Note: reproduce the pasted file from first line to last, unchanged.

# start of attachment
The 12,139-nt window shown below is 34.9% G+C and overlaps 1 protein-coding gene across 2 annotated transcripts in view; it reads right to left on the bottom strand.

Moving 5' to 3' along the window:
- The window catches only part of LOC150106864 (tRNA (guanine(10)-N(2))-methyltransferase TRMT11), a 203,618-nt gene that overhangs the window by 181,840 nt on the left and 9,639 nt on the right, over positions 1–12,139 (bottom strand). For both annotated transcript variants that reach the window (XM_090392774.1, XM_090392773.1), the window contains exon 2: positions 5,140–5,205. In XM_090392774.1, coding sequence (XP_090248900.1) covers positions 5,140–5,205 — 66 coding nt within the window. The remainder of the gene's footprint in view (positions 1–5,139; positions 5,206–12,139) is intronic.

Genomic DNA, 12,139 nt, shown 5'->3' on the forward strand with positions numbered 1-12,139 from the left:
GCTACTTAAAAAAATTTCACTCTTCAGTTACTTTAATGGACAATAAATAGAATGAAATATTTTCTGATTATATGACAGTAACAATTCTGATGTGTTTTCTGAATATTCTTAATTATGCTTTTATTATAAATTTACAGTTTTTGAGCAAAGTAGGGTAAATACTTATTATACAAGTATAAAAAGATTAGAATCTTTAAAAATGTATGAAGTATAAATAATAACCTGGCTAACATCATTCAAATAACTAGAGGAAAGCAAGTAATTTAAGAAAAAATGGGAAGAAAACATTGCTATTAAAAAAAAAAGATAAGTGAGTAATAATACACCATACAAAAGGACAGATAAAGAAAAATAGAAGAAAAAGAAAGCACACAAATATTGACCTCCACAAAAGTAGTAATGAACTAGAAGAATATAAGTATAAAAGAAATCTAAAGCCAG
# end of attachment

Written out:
The 12,139-nt window shown below is 34.9% G+C and overlaps 1 protein-coding gene across 2 annotated transcripts in view; it reads right to left on the bottom strand.

Moving 5' to 3' along the window:
- The window catches only part of LOC150106864 (tRNA (guanine(10)-N(2))-methyltransferase TRMT11), a 203,618-nt gene that overhangs the window by 181,840 nt on the left and 9,639 nt on the right, over positions 1–12,139 (bottom strand). For both annotated transcript variants that reach the window (XM_090392774.1, XM_090392773.1), the window contains exon 2: positions 5,140–5,205. In XM_090392774.1, coding sequence (XP_090248900.1) covers positions 5,140–5,205 — 66 coding nt within the window. The remainder of the gene's footprint in view (positions 1–5,139; positions 5,206–12,139) is intronic.

Genomic DNA, 12,139 nt, shown 5'->3' on the forward strand with positions numbered 1-12,139 from the left:
GCTACTTAAAAAAATTTCACTCTTCAGTTACTTTAATGGACAATAAATAGAATGAAATATTTTCTGATTATATGACAGTAACAATTCTGATGTGTTTTCTGAATATTCTTAATTATGCTTTTATTATAAATTTACAGTTTTTGAGCAAAGTAGGGTAAATACTTATTATACAAGTATAAAAAGATTAGAATCTTTAAAAATGTATGAAGTATAAATAATAACCTGGCTAACATCATTCAAATAACTAGAGGAAAGCAAGTAATTTAAGAAAAAATGGGAAGAAAACATTGCTATTAAAAAAAAAAGATAAGTGAGTAATAATACACCATACAAAAGGACAGATAAAGAAAAATAGAAGAAAAAGAAAGCACACAAATATTGACCTCCACAAAAGTAGTAATGAACTAGAAGAATATAAGTATAAAAGAAATCTAAAGCCAG